On the Invisibility of Mental Illness
I moved to DC two years ago this week, and immediately fell into a deep depression. For months, I was too scared to say the words out loud, because I could so easily imagine how I thought the people around me would react. “What do you have to be depressed about?” That’s exactly what people were going to say to me, I just knew it. I had a job I loved, a cozy apartment, a new city to explore, a relationship that made me happy, financial stability, parents who loved and supported me, and only a quick 5 hour drive home to quell my homesickness. All my boxes were arguably checked.
I wanted to be the bubbly, neon person that people assumed me to be; I was afraid of somehow disappointing others, I was scared that being honest would tarnish their idea of who Halah Flynn is, or was, or will be. Most of all, I didn't want to burden others by worrying about me.
I knew I needed to talk to someone, and I couldn’t make myself do it for a long time. The first person I told begged me to see a professional, and when I refused, I was met with a hypothesis I couldn’t deny, “if the tables were turned, if it were me telling you this, you wouldn’t rest until I made an appointment with a therapist.”
I have always been the nurturing type; I cannot remember a time before I knew in the core of my being that I have an insatiable desire to pour myself out for other people. So to let someone (other than my parents) turn the proverbial tables and nurture me instead was uncharted territory. I made the appointment, and have been seeing the same therapist for 18 months now.
What I found, in the process, is that the people who have stuck by me in the happiest of times were always more than willing to share in my pain. To accept their help, instead of pretending to be strong enough not to need it, has been humbling and transformative to my sense of place in this world.
It is absolutely okay to accept help just as often as you offer it.
It is impossible to ignore how lucky I am — that I can afford therapy, that I was never met with judgment about my mental health, that I have a family and friends who will ask “no, how are you really doing?” I have no idea where I would be if I didn’t have the type of people in my life who made space for me to talk about depression, which is why it’s so important to me to make sure other people around me have that space too.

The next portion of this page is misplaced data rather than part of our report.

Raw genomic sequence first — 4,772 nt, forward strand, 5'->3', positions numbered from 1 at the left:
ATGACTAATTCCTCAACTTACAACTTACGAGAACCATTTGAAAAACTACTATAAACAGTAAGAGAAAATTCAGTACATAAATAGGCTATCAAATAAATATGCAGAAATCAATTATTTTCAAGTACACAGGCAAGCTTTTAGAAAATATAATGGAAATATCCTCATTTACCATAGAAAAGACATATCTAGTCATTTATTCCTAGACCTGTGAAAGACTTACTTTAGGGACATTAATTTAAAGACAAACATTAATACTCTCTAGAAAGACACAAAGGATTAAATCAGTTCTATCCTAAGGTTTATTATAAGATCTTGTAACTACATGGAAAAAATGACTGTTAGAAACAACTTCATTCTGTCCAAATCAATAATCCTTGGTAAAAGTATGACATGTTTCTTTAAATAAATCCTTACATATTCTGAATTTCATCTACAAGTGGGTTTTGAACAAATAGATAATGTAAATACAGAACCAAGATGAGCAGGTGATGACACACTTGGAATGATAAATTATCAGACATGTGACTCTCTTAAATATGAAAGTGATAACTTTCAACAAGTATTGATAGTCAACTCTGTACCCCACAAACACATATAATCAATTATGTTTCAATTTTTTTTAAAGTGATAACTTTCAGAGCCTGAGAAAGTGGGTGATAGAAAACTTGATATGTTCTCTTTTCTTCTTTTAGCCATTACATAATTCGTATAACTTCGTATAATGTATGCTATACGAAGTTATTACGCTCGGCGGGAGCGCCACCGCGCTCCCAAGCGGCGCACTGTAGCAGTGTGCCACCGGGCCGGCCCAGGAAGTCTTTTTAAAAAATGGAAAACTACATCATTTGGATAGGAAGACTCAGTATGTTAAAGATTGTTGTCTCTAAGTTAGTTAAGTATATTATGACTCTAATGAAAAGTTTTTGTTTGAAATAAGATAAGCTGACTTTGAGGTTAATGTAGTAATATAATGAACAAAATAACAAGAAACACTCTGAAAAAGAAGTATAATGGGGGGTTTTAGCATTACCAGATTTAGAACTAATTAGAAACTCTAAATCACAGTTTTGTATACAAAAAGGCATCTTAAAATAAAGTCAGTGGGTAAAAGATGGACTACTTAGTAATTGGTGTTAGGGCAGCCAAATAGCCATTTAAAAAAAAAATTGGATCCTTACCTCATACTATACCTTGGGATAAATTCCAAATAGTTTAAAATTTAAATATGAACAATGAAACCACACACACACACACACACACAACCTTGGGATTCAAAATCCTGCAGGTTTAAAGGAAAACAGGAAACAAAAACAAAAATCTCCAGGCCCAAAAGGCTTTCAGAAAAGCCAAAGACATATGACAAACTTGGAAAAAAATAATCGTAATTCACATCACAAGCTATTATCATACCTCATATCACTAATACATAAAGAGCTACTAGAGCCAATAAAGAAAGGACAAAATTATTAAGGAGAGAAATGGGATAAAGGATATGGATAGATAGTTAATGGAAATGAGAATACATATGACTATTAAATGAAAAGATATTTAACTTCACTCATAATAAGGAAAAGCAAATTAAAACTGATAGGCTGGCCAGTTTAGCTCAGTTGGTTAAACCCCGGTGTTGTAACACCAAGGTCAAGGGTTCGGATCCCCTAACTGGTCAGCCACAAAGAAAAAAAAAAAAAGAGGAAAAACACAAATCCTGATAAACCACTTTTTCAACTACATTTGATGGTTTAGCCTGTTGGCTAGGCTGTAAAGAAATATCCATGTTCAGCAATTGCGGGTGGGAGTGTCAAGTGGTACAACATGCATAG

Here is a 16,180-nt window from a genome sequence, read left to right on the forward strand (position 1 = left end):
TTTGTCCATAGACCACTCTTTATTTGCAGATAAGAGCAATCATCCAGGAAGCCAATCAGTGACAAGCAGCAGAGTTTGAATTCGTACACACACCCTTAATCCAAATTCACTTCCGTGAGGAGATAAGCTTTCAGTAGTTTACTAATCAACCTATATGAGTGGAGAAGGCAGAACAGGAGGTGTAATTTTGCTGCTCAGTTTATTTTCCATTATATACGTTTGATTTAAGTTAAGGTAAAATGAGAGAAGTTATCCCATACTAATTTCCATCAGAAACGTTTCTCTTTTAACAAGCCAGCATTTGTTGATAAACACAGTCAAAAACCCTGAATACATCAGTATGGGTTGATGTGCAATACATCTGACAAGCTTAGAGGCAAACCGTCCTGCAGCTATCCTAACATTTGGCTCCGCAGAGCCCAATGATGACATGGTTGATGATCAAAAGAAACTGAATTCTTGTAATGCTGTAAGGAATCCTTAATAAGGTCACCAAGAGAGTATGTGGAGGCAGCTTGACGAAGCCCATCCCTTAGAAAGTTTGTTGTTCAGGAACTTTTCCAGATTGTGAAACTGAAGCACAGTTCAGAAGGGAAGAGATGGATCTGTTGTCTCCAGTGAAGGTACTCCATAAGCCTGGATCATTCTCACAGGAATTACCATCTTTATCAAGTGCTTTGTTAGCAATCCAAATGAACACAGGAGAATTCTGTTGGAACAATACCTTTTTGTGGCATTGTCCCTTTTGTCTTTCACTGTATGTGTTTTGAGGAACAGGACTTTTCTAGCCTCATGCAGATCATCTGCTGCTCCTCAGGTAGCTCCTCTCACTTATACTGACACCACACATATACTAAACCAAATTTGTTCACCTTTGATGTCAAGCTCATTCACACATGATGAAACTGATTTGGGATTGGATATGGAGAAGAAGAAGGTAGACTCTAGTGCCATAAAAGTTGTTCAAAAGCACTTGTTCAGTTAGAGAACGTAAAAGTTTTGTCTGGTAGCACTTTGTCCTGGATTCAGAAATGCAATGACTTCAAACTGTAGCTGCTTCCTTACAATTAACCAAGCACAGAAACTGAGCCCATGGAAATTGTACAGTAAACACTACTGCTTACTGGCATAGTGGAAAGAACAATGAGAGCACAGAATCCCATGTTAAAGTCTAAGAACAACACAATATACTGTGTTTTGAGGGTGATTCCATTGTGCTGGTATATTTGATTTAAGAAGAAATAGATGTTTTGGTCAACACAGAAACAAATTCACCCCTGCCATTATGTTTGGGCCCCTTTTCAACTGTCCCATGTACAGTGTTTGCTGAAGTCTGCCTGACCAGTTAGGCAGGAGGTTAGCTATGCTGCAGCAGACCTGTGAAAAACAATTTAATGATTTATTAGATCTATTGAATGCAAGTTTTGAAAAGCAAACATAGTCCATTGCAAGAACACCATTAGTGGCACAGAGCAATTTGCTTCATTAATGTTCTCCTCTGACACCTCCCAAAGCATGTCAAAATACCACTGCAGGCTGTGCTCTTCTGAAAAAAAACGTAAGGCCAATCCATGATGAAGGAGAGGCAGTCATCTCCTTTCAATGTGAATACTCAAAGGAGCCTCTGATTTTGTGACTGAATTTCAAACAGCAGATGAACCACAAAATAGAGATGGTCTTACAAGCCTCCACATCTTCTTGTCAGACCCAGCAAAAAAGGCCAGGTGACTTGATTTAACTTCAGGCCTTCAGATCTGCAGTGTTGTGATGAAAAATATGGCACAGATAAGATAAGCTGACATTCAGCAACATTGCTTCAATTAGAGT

I hope, in light of the reports this week, people feel encouraged to check on their loved ones — even the strong people who seem fine. The CDC just released a report that suicide rates in the U.S. have risen 30 percent since 1999. Instead of waiting for others to ask for help, extend your hand to pull them up. Take time and effort to establish safe spaces among your friends, family members, colleagues so that people around you have the opportunity discuss how they feel.
In my own experience, I’ve found that talking about my own mental health issues has served as an invitation for others to open up about their needs. I know that approach isn’t for everyone, but I've noticed that it made a difference to the people around me.
You don’t have to be depressed to be a part of this conversation — even if you can’t empathize, you can offer compassion. Help others feel seen and accepted for who they are. Fear of judgement is often a huge part of the reason people don’t talk about how they’re feeling.
Even if you have zero idea where to start, allow me to offer a suggestion: "I'm not sure I know what questions to ask that might be helpful, but I want you to know that I'm here for you."
Most importantly, if you’ve made it this far in my digital monologue, I want to remind you that you are not alone — no matter how much it feels like you are. There is help for you, and it can be as anonymous as you need.
You’re here, you take up space, you matter.
If you or someone you know needs help, the National Suicide Prevention Lifeline number is 1-800-273-8255. You can also text HOME to the Crisis Text Line at 741741. There are trained professionals and volunteers standing by 24/7, ready to help with whatever you need.